of his sophomore album, “Birds in the Trap Sing McKnight” ♪ I been on a long way drive ♪ ♪ Only you can stand my mind ♪ – [Narrator] The technique
was made popular after Kanye distorted his vocals in his
hit song “Runaway” mimicking a gritty guitar solo. (Runaway by Kanye West) – [Narrator] Mike Dean’s
veteran experience has guided Travis to great
sonic destinations as well. With the Dean’s instrumentation,
flourishing synthesizers and expert mixing, Dean has
demanded the best from Travis even so much as to delay the completion of “Birds in the Trap Sing
McKnight” emphasizing that he cares far more about a perfect mix rather than met deadlines or expectations. But his ear for composition
as well as traditional hip hop formed a satisfying hybrid,
his artistry being informed by classical background
has accented his new music. – [Mike] I mean I knew
music play from like when I was a little kid so
when I’m playing the notes I know what chords it’s making you know. – [Narrator] A live
instrumentalist who is not afraid of technology, Dean has
thought out of the box in many impressive ways. One of his signatures as of
late involves his guitar solo skills but his unique approaches including running electric guitars through autotune and other harmonizing effects
show his sense of innovation. – [Mike] I went on virtual
guitar live now and I mean play some labels and guitar rig and – [Voiceover] How cool is that? – [Mike] Harmony engine
and autotune and all kinds of crazy effects, autotune
looks good on guitar. – [Voiceover] The
flexibility must be insane. – [Mike] Can’t play a wrong
note, you can just hit the menu bar and go errrr
and it plays the skill. – [Narrator] He also
embraces modular synths and other analog equipment
so in the pursuit of innovation he has no
reservations against embracing the tried and true tools of the past. And this is something that
Travis has held onto as well. Being an artist who loves
analog musical instruments and tools as well as digital ones. – [Travis] You know we
come from that whole like, study of those times where
shit was just analog, and I love that I still
go with that to this day, even though I’m from the digital world I still think it’s important
of knowing analog shit and knowing how to do shit on hand. I still use it to this
day, like, it’s part of me, just my liking you know. – [Narrator] Mike Dean
has also played live in Travis’s shows, embellishing
his hits with improvised melodies on the keys that
have bolstered already captivating songs like “Goosebumps”. ♪ She fall through plenty
her and all her ginnies ♪ ♪ Yo, we at the top floor
right there off Doheny ♪ – [Narrator] Travis once thought he knew what being a producer was,
getting friends to rap over a beat and mixing it all together. But that was an engineer’s mindset. It wasn’t until he saw this
video of Kanye making beats that Travis realized how
hands on he needed to be. (hip hop beats) The fact that he has been able
to grow into a young artist living in the perfect
storm of mentorship by some of the greatest musical
minds in popular music is a privilege that many
could never dream to receive. And one of the greatest
mediums for Travis to showcase his music is through his live stage shows. His music is created, mixed, and mastered to be the lifeblood of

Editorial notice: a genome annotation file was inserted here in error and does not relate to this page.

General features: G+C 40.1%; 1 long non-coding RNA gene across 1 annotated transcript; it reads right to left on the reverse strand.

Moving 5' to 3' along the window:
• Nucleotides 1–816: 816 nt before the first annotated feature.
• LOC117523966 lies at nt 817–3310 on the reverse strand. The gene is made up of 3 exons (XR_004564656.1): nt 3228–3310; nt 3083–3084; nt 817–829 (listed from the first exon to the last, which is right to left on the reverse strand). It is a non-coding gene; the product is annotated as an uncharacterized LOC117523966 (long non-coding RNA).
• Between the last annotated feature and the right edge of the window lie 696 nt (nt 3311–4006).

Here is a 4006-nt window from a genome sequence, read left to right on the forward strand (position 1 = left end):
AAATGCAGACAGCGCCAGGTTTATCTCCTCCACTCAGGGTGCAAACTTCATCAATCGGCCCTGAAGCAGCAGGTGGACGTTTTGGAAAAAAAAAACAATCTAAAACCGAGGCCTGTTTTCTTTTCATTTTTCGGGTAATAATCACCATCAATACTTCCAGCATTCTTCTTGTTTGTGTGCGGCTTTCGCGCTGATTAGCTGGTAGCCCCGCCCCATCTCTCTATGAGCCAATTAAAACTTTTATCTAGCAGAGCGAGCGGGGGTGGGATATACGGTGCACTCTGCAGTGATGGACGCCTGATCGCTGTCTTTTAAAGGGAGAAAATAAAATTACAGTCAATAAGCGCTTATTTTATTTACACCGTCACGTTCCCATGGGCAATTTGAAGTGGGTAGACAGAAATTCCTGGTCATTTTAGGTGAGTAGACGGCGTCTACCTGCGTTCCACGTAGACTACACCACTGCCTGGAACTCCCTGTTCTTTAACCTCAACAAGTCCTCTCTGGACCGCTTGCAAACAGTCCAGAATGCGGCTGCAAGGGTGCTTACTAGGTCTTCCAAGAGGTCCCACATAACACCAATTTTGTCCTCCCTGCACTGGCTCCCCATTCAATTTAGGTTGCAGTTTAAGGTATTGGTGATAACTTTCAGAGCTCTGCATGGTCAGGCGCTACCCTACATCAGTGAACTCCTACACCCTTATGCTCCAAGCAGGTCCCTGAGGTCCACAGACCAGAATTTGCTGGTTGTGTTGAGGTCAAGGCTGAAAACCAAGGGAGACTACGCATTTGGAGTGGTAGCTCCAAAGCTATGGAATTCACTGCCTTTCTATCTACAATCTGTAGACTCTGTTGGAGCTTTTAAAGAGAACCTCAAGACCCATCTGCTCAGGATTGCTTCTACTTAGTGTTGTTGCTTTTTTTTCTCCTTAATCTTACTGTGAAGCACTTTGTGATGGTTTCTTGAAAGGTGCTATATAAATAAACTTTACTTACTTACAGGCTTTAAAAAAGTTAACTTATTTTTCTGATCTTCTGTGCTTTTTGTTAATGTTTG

his energetic concerts. It sounds great in a car, and is also especially
captivating in person. As a result, Travis has fine
tuned a sound ever so lively but still steeped in the
most nocturnal moods, this side of Noah Forty’s
production with Drake. But this isn’t nocturnal
in the sense of being muted or subdued, this is
about the edgy nightlife, not the lullaby version. With it, Travis has
crafted his world with care and guidance but as much
of a well oiled machine his production team is,
Travis still has a soft spot for the do it yourself approach. – [Travis] If you can do
it by yourself, oh my god, do it by yourself. Home studios is the most
littest shit of all time dude, trust me I’m doing albums in my crib. I kind of like come up
with ideas and shit, in the most weirdest
places because I feel like that’s where it’s at. I genuinely hate studios nowadays. – [Woman] Why do you say that? – [Travis] Um, it’s cold
at all times, it’s like, shit don’t work fast
enough, it’s too much space. I just like shit loud
sometimes the sub is just like, you know, shit like that,
and it’s not true to sound. – [Woman] Um hmmm. – [Travis] I feel like it’s
kind of very misleading. You turn the music on very
loud there, sounds very good, then you go out in your car
and it sounds all fucking low. – [Man] And Mike, Mike just
told me about a plug in that he got, that Travis
Scott record is loud as everything I’ve ever heard,
I’m not gone mention it. – [Mike] It’s the loudest
album I’ve ever… (laughs) – [Man] We’re gonna talk,
we’re definitely gonna talk – [Mike] I remember back in
the day like, Chronic 2001 was the reference for how loud
to be, and it hit minus eight on the VU scale and that was
my reference for like 10 years then I started doing 7.5 then
7 and I thought was the best – [Man] Talking about RMS right? – [Mike] Yeah. Travis’s
album goes to like 4.5. – [Narrator] But it has
served him well as Travis has learned to create worlds
of sound but no longer by being the only one at the boards. His mentors have taught
him the art of curation, and it is this pillar of
creative direction that has been the greatest key to his success. Great production was on his side. His mentors and collaborators
began to overflow with ideas and potential which left
him with the greatest task of any prolific auteur of music, how to possibly put it all together. More about Travis and the art of curation next time in Part Four. (digital music tones)